There is an oft quoted adage called “Murphy’s Law” (not to be confused with Moore’s Law) that, simplified, goes like this: Anything that can go wrong, will go wrong. Well, that proverbial thing may have just hit the fan, as far as Microsoft‘s operating system and devices are concerned. The “golden key”, that is, a key to a hallowed backdoor, to Microsoft’s Secure Boot implementation has just been leaked. It’s a double-edged sword that allows power users to install operating systems and software on previously locked down devices but also gives unsavory characters the power to install malware such as rootkits and bootkits.
A well-known bane to users of other operating systems on computers and devices locked to Windows, Secure Boot is part of Microsoft’s implementation of the now mostly universal UEFI firmware system on modern PCs, laptops, and even some mobile devices. In layman’s terms, Secure Boot ensures that only certified secure software, a.k.a. Windows, will be able to boot on the device. Any compromised system, or other operating systems, are immediately rejected. Unless either the user explicitly disables Secure Boot herself or the operating system provider, like in some Linux distributions, certify the OS to be acknowledged by Secure Boot.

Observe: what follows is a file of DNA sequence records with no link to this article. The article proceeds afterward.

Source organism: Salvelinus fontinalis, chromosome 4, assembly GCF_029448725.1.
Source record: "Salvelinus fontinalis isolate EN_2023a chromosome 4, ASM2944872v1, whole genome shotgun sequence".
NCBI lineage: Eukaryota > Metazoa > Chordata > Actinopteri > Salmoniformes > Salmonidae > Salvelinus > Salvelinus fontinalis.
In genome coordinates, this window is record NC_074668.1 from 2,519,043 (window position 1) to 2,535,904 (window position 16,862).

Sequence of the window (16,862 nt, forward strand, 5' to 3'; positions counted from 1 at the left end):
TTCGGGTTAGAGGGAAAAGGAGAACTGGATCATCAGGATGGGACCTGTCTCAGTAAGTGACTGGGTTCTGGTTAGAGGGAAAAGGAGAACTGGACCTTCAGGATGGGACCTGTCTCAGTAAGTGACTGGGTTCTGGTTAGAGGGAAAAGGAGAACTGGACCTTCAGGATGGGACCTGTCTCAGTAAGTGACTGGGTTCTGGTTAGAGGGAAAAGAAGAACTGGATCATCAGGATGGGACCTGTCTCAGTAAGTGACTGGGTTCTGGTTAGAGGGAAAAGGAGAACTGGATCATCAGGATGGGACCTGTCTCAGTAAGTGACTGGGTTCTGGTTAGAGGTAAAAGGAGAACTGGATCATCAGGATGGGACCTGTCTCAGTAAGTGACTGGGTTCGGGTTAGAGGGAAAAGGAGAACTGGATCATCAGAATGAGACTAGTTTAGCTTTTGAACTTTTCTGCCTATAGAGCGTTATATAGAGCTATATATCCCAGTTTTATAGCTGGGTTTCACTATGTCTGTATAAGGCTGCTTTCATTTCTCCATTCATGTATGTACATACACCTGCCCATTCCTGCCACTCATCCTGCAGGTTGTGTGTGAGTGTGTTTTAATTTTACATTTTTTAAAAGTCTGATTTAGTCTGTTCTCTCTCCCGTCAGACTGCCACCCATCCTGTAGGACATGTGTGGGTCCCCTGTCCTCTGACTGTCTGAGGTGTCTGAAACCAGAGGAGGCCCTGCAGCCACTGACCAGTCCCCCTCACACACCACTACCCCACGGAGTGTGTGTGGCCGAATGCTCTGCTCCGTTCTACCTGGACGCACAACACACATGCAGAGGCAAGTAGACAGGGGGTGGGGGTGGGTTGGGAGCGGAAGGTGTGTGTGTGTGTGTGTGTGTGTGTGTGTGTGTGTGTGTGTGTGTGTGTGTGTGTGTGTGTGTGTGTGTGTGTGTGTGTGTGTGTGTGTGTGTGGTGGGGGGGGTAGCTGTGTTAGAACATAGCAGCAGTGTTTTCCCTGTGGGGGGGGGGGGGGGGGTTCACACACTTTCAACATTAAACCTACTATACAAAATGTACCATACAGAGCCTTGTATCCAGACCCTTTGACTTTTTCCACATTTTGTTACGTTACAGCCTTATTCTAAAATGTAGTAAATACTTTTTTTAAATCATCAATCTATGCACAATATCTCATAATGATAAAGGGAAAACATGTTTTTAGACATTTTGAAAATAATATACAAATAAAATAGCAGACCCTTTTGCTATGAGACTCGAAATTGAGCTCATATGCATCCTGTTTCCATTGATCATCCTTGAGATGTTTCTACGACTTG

While that works in theory, the problem now is that Microsoft apparently not only put a backdoor to Secure Boot but, of course, has a key to that backdoor. And through a series of unfortunate events, starting from a flaw in Microsoft’s software design all the way to mishandling of fixes, that key has now been leaked out for anyone with the know-how to sue. The consequence of this is that any device previously completely locked with Secure Boot is now ready to be pried open. While most PCs and laptops do have a switch to turn Secure Boot off, some devices, like those running Windows RT and Windows Phone, are completely barricade. Until now, that is.
It also means that malware like bootkits and rootkits will be able to install themselves and by-pass Secure Boot’s checks, once again making Windows one of if not the most insecure operating systems in the world.
But more than just the fiasco of the leak itself, the incident is now being used as a glaring example of why the FBI’s, and other governments’, suggestions to have backdoors and golden keys are a terrible idea. Its mere existence invites disasters like this. Through malice, innocent error, or sheer stupidity, sooner or later that key will leak out. And, like in this case, there might be no going back.
Microsoft’s problem now, aside from a PR disaster, is that it may have no way to teardown that backdoor anymore. At least not without potentially breaking systems around the world. Considering how controversial its Windows 10 upgrade push has been, that might be something it’ll want to avoid.